Many studies focusing on obesity and nutrition may overstate conclusions of their findings, which may lead to policy makers and other researchers basing decisions on inaccurate assumptions, according to new research.
The study, published in the American Journal of Preventive Medicine, suggests that around one in 11 publications on nutrition and obesity in leading journals may overstate the results of their research findings – such as inappropriately describing a correlation as a cause-and-effect relationship and generalising a study’s claims to large groups of people even when the study population was quite different.
“This is troubling because such statements likely influence policymakers, clinicians, other researchers, and the public into making decisions without an accurate understanding of the supporting science, which may have unjustified costs,” said the research team – led by Professor Nir Menachemi from the University of Alabama at Birmingham in the US.
“They also have the potential to be amplified and disseminated to a larger audience when they are reported by journalists, who are a key source for public information about scientific discoveries,” said the team. “Given that, by and large, journalists dutifully convey the claims made in scientific papers, overstatement of results poses a concern.”
According to the results of the study, public health journals had a ‘significantly higher’ prevalence of publishing overreaching statements when compared to medical, nutrition, and obesity journals, “especially with respect to reporting associative relationships as causal or making policy recommendations based on observational data.”
Menachemi and colleagues tracked how often authors overreached in the summary of their findings by searching research articles published in eight leading journals in either 2001 or 2011, in order to examine changes in reporting over time. The team found 937 papers—377 from 2001 and 560 from 2011.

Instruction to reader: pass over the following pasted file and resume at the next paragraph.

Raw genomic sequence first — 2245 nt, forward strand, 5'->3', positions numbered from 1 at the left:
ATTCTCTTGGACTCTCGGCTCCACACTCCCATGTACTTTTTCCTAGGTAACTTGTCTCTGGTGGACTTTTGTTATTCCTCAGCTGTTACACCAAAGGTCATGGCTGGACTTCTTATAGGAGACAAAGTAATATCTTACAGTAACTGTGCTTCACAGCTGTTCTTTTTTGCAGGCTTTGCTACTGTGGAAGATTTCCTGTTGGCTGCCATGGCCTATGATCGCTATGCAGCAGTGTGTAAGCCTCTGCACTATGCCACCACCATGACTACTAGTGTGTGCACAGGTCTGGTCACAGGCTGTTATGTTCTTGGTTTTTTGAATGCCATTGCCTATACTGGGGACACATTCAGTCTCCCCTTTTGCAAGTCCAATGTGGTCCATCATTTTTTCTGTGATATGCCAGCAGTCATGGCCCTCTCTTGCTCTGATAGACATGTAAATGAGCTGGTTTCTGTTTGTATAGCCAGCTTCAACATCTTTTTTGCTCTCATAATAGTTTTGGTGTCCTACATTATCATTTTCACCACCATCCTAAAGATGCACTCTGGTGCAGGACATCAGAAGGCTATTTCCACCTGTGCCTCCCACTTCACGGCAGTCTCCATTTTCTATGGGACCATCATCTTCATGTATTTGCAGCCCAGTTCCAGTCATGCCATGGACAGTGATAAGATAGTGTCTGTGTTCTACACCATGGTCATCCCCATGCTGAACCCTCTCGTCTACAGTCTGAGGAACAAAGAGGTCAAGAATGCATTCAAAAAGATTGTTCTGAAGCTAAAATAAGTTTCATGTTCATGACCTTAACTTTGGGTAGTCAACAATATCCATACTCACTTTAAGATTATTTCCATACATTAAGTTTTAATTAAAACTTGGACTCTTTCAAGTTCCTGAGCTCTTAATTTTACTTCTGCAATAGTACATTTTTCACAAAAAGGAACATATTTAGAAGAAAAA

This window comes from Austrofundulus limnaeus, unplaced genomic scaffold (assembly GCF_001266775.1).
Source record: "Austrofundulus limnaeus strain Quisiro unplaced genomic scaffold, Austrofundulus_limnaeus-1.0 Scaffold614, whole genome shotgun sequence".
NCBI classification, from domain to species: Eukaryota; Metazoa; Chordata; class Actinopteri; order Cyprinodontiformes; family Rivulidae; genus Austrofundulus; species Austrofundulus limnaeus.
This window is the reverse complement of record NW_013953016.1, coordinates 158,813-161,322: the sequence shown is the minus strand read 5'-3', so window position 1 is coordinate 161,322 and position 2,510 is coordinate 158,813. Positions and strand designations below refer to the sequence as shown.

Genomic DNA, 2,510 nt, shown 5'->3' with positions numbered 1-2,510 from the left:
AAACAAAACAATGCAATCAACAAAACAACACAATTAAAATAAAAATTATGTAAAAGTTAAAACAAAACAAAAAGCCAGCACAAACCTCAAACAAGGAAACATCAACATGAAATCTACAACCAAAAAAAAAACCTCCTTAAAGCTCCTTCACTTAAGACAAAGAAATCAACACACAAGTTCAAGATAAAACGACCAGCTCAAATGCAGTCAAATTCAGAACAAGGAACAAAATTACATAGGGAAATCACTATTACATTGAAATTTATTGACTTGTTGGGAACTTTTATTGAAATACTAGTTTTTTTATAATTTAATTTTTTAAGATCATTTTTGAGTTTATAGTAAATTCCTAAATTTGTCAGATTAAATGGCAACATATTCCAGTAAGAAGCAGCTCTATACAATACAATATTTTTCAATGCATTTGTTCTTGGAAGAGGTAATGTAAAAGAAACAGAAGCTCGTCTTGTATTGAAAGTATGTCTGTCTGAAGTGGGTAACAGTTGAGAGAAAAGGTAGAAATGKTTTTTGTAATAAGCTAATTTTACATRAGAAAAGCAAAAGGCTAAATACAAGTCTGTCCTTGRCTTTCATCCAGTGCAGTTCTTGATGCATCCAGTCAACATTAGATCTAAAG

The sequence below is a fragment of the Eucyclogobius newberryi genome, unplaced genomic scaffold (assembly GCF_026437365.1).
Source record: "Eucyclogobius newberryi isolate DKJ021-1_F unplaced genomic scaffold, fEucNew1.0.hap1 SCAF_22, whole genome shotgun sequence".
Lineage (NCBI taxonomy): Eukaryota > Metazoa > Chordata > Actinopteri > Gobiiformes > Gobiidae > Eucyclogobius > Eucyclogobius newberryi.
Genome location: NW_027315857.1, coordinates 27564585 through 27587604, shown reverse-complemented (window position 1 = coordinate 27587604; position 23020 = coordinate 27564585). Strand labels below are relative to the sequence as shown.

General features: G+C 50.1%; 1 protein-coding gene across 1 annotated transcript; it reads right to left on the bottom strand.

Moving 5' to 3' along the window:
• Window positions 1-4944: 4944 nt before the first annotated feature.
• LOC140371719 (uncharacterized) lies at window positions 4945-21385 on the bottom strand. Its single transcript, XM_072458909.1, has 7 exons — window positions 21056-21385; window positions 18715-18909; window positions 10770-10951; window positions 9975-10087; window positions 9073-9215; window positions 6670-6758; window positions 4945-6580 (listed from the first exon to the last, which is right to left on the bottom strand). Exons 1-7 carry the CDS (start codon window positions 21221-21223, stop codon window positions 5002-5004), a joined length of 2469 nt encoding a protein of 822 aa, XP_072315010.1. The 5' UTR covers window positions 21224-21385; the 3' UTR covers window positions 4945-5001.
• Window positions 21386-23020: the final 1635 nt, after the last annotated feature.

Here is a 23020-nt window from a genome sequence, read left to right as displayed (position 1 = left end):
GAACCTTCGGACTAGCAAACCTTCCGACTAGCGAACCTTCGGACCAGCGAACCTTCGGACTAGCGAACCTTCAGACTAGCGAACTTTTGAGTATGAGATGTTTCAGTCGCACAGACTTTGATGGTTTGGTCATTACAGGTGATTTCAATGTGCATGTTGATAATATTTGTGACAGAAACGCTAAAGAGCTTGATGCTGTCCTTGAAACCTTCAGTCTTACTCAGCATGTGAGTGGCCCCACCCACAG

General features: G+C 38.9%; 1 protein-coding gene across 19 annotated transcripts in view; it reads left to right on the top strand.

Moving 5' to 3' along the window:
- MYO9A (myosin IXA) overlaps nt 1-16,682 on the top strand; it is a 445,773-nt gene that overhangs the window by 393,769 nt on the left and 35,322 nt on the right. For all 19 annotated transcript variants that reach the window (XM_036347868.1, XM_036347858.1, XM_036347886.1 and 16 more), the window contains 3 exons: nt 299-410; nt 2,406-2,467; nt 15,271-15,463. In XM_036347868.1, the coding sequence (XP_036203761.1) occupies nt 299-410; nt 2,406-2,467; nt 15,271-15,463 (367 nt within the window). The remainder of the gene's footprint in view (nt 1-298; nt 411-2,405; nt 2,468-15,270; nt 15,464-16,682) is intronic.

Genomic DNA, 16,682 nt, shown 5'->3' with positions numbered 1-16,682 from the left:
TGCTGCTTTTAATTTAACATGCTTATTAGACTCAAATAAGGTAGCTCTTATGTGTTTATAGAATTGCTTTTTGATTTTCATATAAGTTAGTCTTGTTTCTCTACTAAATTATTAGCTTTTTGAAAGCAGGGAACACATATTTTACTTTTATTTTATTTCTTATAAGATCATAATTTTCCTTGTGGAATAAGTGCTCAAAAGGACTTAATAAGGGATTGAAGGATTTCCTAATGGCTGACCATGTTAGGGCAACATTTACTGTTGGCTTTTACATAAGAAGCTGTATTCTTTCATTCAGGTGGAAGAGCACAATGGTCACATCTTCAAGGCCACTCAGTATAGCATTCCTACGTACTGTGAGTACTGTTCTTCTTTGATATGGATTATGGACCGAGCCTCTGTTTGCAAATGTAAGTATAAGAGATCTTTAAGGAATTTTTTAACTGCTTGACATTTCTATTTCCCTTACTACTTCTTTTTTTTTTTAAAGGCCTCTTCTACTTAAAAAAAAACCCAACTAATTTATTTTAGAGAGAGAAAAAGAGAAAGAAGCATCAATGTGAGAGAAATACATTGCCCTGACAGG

In 8.9% (around one in 11) of the studies, the team reported that findings had been overstated in the abstract – with studies from 2011 more likely to overreach than 2001 papers.
Overreaching statements were also found to be more common in unfunded studies compared to funded studies, regardless of what type of group paid for the study; while a higher number of co-authors was also associated with a reduced likelihood of presenting overreaching statements.
“This trend may be because funded researchers are selected for superior knowledge or skills; have greater resources (as a result of their funding); or are subject to oversight from the funding agency, all of which may translate into a more straightforward presentation of their scientific work,” wrote Menachemi and colleagues.
Although those overstatements may be unintentional, they can distort what doctors, policymakers, and the general public know about nutrition, the researchers said.
The team noted that their work is an extension of a project originally funded by The Coca Cola Company, but noted that the Company had no role in the design, execution, or reporting of the current study.
Source: American Journal of Preventive Medicine
Volume 45, Issue 5, November 2013, Pages 615–621, doi: 10.1016/j.amepre.2013.06.019
” Overstatement of Results in the Nutrition and Obesity Peer-Reviewed Literature”
Authors: Nir Menachemi, Gabriel Tajeu, Bisakha Sen, et al